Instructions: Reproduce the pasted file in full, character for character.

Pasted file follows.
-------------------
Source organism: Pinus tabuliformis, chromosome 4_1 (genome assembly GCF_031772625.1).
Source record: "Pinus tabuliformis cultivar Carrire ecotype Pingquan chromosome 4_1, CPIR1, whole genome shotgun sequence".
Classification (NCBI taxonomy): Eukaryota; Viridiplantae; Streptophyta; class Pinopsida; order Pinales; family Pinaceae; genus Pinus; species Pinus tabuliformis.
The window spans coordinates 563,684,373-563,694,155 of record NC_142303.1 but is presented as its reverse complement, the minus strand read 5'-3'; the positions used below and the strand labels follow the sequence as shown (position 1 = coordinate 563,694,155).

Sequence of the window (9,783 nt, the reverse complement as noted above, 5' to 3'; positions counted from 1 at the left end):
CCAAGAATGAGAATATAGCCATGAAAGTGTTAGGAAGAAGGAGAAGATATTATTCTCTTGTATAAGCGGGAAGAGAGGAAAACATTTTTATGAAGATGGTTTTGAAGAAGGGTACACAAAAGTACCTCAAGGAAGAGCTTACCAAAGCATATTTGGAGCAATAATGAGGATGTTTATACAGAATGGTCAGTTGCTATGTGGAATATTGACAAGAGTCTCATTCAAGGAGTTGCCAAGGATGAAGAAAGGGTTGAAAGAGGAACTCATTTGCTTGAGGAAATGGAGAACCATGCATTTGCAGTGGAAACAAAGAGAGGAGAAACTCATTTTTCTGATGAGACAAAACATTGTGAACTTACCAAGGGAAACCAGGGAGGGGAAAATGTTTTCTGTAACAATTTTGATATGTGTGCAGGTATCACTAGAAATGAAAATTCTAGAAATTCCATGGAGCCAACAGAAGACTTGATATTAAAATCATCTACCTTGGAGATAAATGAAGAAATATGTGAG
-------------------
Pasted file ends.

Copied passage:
Source organism: Pinus tabuliformis, chromosome 4_1 (genome assembly GCF_031772625.1).
Source record: "Pinus tabuliformis cultivar Carrire ecotype Pingquan chromosome 4_1, CPIR1, whole genome shotgun sequence".
Classification (NCBI taxonomy): Eukaryota; Viridiplantae; Streptophyta; class Pinopsida; order Pinales; family Pinaceae; genus Pinus; species Pinus tabuliformis.
The window spans coordinates 563,684,373-563,694,155 of record NC_142303.1 but is presented as its reverse complement, the minus strand read 5'-3'; the positions used below and the strand labels follow the sequence as shown (position 1 = coordinate 563,694,155).

Sequence of the window (9,783 nt, the reverse complement as noted above, 5' to 3'; positions counted from 1 at the left end):
CCAAGAATGAGAATATAGCCATGAAAGTGTTAGGAAGAAGGAGAAGATATTATTCTCTTGTATAAGCGGGAAGAGAGGAAAACATTTTTATGAAGATGGTTTTGAAGAAGGGTACACAAAAGTACCTCAAGGAAGAGCTTACCAAAGCATATTTGGAGCAATAATGAGGATGTTTATACAGAATGGTCAGTTGCTATGTGGAATATTGACAAGAGTCTCATTCAAGGAGTTGCCAAGGATGAAGAAAGGGTTGAAAGAGGAACTCATTTGCTTGAGGAAATGGAGAACCATGCATTTGCAGTGGAAACAAAGAGAGGAGAAACTCATTTTTCTGATGAGACAAAACATTGTGAACTTACCAAGGGAAACCAGGGAGGGGAAAATGTTTTCTGTAACAATTTTGATATGTGTGCAGGTATCACTAGAAATGAAAATTCTAGAAATTCCATGGAGCCAACAGAAGACTTGATATTAAAATCATCTACCTTGGAGATAAATGAAGAAATATGTGAG